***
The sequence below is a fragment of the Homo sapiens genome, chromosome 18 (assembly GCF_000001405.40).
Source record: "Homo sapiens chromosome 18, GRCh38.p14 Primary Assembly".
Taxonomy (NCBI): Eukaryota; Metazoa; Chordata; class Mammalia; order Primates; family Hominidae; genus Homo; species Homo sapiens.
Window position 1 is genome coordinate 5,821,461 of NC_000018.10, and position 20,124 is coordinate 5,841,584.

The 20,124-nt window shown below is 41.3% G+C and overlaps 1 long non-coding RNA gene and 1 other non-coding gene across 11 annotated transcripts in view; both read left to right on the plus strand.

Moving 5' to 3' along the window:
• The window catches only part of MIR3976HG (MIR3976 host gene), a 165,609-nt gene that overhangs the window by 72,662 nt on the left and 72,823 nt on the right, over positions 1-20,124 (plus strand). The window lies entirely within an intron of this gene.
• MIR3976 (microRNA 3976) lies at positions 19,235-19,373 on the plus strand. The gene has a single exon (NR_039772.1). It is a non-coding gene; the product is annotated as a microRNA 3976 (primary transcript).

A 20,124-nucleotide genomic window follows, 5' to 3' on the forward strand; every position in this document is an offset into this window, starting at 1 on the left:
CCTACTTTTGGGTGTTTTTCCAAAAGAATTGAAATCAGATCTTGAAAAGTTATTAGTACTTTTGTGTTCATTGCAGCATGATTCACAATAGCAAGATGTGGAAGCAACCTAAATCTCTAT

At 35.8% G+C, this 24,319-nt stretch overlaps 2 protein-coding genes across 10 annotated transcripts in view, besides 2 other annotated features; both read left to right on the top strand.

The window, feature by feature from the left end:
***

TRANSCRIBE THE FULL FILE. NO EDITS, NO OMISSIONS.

The sequence below is a fragment of the Homo sapiens genome, chromosome 18 (assembly GCF_000001405.40).
Source record: "Homo sapiens chromosome 18, GRCh38.p14 Primary Assembly".
Taxonomy (NCBI): Eukaryota; Metazoa; Chordata; class Mammalia; order Primates; family Hominidae; genus Homo; species Homo sapiens.
Window position 1 is genome coordinate 5,821,461 of NC_000018.10, and position 20,124 is coordinate 5,841,584.

The 20,124-nt window shown below is 41.3% G+C and overlaps 1 long non-coding RNA gene and 1 other non-coding gene across 11 annotated transcripts in view; both read left to right on the plus strand.

Moving 5' to 3' along the window:
• The window catches only part of MIR3976HG (MIR3976 host gene), a 165,609-nt gene that overhangs the window by 72,662 nt on the left and 72,823 nt on the right, over positions 1-20,124 (plus strand). The window lies entirely within an intron of this gene.
• MIR3976 (microRNA 3976) lies at positions 19,235-19,373 on the plus strand. The gene has a single exon (NR_039772.1). It is a non-coding gene; the product is annotated as a microRNA 3976 (primary transcript).

A 20,124-nucleotide genomic window follows, 5' to 3' on the forward strand; every position in this document is an offset into this window, starting at 1 on the left:
CCTACTTTTGGGTGTTTTTCCAAAAGAATTGAAATCAGATCTTGAAAAGTTATTAGTACTTTTGTGTTCATTGCAGCATGATTCACAATAGCAAGATGTGGAAGCAACCTAAATCTCTAT

At 35.8% G+C, this 24,319-nt stretch overlaps 2 protein-coding genes across 10 annotated transcripts in view, besides 2 other annotated features; both read left to right on the top strand.

The window, feature by feature from the left end: